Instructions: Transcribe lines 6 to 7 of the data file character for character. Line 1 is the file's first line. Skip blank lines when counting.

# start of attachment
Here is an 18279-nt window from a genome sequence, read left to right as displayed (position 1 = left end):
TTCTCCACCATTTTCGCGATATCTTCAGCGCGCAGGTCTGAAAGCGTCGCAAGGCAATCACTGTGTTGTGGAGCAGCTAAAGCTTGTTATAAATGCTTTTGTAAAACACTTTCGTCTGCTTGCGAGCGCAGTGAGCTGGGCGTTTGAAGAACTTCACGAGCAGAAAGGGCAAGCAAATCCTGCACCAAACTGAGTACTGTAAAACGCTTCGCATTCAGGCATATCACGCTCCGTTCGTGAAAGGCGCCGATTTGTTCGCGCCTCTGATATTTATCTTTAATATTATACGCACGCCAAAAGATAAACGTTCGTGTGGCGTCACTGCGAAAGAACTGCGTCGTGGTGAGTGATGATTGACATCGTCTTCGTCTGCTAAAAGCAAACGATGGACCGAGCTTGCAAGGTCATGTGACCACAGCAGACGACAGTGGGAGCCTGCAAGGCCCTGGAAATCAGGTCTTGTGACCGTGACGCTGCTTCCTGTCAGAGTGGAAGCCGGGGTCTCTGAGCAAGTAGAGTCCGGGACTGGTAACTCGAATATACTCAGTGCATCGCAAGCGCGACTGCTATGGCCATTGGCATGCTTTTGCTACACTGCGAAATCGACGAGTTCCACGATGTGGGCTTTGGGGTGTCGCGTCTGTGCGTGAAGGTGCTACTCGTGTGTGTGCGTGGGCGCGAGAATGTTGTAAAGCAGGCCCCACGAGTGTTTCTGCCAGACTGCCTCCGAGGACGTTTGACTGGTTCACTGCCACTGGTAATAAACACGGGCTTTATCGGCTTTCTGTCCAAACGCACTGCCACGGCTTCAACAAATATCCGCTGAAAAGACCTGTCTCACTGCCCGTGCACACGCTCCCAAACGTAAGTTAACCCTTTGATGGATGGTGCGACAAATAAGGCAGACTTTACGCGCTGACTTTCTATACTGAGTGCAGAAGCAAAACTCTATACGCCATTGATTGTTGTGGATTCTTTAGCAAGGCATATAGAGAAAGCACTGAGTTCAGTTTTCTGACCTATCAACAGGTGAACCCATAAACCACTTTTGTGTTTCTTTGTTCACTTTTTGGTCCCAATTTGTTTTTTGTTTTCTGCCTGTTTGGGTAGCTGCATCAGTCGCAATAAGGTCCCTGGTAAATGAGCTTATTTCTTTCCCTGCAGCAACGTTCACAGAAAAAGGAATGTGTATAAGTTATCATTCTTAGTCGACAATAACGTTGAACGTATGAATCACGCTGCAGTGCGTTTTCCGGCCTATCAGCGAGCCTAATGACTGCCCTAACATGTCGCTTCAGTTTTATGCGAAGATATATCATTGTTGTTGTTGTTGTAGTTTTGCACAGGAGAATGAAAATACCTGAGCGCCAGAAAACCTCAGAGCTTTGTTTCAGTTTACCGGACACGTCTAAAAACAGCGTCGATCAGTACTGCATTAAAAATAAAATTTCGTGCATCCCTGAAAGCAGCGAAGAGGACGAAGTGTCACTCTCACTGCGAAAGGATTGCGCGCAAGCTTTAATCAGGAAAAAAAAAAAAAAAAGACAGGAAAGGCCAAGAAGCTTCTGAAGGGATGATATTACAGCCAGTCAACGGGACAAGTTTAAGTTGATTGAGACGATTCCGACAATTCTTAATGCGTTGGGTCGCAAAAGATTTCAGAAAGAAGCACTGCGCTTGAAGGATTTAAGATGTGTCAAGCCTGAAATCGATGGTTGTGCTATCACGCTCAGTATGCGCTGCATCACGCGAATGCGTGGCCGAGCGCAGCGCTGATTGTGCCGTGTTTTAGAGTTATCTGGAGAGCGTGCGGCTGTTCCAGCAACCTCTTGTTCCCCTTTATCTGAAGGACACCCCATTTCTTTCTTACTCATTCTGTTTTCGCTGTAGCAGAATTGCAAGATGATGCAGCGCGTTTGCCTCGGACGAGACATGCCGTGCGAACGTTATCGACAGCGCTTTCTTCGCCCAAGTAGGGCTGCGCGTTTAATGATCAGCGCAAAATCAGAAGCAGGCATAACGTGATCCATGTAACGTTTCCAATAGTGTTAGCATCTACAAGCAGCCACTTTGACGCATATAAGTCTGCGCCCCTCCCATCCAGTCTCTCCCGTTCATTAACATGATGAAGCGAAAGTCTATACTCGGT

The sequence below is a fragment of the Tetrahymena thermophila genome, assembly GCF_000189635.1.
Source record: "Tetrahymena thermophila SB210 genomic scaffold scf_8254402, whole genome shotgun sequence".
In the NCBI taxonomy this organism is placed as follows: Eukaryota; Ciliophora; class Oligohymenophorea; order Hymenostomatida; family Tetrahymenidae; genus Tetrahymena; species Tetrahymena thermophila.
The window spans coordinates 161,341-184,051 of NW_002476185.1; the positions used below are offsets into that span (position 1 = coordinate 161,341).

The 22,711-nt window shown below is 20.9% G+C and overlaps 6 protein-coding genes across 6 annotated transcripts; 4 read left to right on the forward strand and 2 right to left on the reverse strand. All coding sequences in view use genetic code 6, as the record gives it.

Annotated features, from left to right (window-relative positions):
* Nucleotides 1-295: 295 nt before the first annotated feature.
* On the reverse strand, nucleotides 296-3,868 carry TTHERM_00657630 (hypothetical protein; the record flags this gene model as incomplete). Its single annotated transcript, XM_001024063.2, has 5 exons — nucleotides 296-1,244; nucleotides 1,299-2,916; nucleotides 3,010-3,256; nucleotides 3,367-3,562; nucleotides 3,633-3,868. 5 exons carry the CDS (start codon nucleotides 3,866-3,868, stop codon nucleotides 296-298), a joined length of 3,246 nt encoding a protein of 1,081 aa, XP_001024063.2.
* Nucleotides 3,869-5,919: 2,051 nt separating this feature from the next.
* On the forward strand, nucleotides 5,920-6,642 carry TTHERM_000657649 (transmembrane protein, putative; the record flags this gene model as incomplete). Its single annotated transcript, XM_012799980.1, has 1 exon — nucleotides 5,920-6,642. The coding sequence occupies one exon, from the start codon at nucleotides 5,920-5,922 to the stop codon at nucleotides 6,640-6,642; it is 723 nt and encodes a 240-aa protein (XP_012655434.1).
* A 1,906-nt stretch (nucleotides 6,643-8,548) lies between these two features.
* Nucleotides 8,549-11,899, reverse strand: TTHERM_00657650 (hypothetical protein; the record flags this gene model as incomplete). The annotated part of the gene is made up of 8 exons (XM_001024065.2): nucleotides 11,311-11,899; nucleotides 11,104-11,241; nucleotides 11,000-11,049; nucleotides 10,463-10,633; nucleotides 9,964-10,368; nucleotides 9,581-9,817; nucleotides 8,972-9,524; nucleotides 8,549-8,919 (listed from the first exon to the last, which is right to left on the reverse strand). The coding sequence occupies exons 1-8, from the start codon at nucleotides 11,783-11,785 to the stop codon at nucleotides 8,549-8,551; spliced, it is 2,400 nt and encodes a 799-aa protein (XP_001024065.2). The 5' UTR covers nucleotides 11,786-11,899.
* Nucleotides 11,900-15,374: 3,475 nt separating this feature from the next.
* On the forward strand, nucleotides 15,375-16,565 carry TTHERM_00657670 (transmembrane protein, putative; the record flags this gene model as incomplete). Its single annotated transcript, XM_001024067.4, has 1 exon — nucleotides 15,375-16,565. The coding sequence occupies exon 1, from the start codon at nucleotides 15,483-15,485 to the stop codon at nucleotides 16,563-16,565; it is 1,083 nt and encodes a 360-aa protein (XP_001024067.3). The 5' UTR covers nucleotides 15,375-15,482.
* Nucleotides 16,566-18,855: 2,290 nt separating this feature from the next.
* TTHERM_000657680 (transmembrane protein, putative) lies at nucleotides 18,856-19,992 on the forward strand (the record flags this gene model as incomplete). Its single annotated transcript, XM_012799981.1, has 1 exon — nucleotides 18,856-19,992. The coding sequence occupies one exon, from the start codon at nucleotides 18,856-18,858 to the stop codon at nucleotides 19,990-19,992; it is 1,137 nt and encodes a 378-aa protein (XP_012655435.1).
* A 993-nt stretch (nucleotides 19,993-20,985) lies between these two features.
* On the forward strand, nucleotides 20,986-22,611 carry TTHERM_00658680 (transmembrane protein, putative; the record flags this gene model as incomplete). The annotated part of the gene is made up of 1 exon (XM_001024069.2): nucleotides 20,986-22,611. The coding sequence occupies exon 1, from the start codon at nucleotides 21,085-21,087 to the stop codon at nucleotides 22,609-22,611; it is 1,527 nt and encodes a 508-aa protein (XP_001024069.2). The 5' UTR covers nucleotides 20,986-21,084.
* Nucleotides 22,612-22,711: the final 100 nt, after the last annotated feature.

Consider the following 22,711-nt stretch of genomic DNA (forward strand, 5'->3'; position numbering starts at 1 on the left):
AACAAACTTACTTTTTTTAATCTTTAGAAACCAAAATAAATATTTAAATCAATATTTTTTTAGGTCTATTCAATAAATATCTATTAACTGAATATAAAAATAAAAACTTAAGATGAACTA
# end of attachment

The window spans coordinates 161,341-184,051 of NW_002476185.1; the positions used below are offsets into that span (position 1 = coordinate 161,341).

The 22,711-nt window shown below is 20.9% G+C and overlaps 6 protein-coding genes across 6 annotated transcripts; 4 read left to right on the forward strand and 2 right to left on the reverse strand. All coding sequences in view use genetic code 6, as the record gives it.